Book #15 of 2014: The Statistical Probability of Love at First Sight

A few months ago, my husband and I headed to Barnes and Noble on a Friday night to make lists of books that we want to read. We do this every so often and I can’t tell you how much we look forward to it, despite how dorky it may sound.

I liked the look of the cover on this one, so I picked it up and the jacket copy immediately pulled me in. Girl meets cute British boy on a plane, they spend 7 hours talking to each other and sharing secrets, then they part ways at Heathrow. What’s not to like about that? It didn’t hurt that the British boy’s name is Oliver — Oliver, guys. He goes by Ollie, of course, which is probably the most adorable thing ever. I mean, look at that cover! If that doesn’t scream Read This Cute Book About Two Teenagers in Love!, I don’t know what does.

Hadley is on her way to London for her dad’s wedding to a woman she’s never met, and Ollie (swoon) is heading… well, he doesn’t really say other than he is going to a church. They discuss Hadley’s family situation at length, share some laughs and some romantic moments, and then they lose each other in the crowd at customs.

I had really high hopes for this one, and unfortunately it did not deliver. The third-person limited narration really did NOT work for me at all. I couldn’t connect with any of the characters, all of whom were lacking in development. I actually skipped over large parts of the story because it was so long winded and tedious, especially the parts about Hadley’s relationship with her dad. She just droned on and on and on about it, and it came across as whining. We get it: your dad cheated and ruined your mom’s life, you’re angry about it, you don’t want to go to the wedding. This is re-hashed over and over again throughout the entire book and after the first couple of times, I was just done with it.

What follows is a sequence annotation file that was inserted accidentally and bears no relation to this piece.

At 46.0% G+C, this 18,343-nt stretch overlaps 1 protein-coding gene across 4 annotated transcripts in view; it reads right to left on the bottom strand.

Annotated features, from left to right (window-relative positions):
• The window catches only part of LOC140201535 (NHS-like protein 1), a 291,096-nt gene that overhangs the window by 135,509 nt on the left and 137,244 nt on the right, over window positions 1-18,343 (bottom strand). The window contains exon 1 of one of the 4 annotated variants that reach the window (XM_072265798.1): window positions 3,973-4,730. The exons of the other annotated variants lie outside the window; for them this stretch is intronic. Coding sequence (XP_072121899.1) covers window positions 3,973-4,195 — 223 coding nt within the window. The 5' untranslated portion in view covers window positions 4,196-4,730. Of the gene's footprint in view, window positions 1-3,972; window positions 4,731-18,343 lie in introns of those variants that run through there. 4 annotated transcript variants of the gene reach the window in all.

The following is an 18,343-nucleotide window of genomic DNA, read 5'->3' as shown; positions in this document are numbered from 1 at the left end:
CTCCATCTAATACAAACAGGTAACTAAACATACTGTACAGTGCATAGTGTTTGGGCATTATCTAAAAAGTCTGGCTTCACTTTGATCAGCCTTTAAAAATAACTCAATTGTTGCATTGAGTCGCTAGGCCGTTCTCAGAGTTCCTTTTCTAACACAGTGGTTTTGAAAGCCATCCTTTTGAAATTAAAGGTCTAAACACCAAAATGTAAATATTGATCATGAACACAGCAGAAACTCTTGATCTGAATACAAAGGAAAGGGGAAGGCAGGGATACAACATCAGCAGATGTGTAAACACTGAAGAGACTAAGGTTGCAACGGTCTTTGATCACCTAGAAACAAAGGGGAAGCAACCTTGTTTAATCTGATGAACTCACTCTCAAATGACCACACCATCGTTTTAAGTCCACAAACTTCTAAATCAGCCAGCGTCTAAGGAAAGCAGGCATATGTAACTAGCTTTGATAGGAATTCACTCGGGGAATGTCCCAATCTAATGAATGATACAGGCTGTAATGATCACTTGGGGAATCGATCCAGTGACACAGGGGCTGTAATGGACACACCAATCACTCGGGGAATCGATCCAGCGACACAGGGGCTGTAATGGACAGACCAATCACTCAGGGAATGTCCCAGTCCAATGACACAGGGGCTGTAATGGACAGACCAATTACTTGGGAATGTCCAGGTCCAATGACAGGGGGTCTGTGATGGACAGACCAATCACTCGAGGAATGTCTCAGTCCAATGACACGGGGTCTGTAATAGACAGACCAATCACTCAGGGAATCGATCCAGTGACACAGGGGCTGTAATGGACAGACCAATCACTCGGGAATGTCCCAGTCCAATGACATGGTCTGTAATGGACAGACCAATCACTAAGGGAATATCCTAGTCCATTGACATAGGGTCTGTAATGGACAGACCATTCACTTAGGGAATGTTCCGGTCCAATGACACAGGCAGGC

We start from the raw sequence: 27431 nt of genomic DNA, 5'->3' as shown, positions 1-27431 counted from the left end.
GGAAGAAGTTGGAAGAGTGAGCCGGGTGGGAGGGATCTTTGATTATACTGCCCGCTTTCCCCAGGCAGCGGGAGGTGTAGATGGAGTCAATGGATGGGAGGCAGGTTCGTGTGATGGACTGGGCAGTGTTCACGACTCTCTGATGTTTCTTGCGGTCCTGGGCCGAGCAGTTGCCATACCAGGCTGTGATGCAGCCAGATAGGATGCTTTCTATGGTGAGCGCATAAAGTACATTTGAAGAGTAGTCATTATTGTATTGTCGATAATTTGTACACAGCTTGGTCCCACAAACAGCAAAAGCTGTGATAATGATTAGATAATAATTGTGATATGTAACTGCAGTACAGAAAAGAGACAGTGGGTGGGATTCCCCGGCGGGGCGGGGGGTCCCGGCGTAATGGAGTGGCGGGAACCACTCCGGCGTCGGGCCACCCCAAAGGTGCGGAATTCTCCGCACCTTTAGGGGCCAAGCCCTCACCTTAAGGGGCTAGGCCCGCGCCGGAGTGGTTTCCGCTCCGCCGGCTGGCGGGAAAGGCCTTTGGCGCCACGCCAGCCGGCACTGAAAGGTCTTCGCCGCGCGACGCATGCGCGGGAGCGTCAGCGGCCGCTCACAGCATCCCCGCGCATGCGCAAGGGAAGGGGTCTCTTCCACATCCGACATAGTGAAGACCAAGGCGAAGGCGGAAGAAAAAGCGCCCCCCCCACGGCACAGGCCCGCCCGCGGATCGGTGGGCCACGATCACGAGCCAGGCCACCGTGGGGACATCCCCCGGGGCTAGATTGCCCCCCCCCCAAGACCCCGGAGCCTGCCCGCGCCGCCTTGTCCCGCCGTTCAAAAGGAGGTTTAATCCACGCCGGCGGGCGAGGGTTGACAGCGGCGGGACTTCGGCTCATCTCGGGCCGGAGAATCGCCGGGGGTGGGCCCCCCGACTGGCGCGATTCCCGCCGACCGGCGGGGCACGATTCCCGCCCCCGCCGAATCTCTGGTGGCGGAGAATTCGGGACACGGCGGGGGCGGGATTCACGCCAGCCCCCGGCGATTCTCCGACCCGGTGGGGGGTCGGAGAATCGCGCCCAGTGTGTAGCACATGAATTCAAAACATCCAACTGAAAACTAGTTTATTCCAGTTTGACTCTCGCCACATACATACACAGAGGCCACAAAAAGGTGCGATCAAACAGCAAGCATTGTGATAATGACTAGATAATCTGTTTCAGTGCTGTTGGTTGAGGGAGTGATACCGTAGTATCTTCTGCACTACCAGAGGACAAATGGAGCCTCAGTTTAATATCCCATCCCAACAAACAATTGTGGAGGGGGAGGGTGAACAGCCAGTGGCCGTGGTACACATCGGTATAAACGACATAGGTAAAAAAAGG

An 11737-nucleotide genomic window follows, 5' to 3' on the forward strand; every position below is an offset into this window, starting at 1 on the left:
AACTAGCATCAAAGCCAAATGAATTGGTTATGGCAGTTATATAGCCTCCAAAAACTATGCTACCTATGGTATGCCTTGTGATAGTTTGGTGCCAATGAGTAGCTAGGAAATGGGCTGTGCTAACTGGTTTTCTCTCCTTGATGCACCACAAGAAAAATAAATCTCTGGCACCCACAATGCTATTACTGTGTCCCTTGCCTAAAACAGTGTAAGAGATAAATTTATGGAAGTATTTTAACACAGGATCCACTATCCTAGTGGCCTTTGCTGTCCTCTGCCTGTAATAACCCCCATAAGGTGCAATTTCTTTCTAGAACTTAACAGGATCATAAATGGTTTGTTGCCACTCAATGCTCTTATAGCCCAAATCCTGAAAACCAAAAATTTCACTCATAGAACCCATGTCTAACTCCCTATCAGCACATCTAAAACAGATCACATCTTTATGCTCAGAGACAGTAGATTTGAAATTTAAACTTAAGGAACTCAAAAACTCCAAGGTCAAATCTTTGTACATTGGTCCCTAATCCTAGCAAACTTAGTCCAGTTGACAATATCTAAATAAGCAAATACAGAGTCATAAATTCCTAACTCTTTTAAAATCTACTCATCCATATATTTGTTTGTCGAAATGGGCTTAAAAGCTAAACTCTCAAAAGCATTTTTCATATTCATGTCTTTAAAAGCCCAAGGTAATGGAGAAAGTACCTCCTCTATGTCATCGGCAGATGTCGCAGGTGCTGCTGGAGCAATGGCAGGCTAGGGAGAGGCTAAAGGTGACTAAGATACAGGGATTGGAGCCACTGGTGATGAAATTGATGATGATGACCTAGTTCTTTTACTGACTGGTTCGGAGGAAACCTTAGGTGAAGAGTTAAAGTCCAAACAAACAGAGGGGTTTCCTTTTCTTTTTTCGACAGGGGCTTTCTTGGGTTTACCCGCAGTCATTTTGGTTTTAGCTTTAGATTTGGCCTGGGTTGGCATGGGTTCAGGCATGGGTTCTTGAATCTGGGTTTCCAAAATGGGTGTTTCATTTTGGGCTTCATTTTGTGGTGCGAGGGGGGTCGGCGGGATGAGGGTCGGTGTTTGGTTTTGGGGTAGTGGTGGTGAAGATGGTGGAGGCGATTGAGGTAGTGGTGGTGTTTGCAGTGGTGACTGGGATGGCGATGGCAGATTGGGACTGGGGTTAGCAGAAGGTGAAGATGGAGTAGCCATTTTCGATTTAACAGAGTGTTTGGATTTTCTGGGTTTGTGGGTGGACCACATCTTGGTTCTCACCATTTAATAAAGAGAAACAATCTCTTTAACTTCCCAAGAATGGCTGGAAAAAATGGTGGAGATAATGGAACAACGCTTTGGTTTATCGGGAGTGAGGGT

I couldn’t get behind Hadley at all. She is so self-absorbed that she never once asks Ollie what it is he’s going back to London for — she just assumes it’s for a wedding and then continues to complain to him about her own problems. Without being too spoiler-y, she throws a tantrum at the wedding and turns the whole thing around so that she is the focus, rather than her dad and his new bride (who is really quite gracious about the whole thing, by the way).

For such a short book, and such an interesting story idea, this was a huge disappointment.

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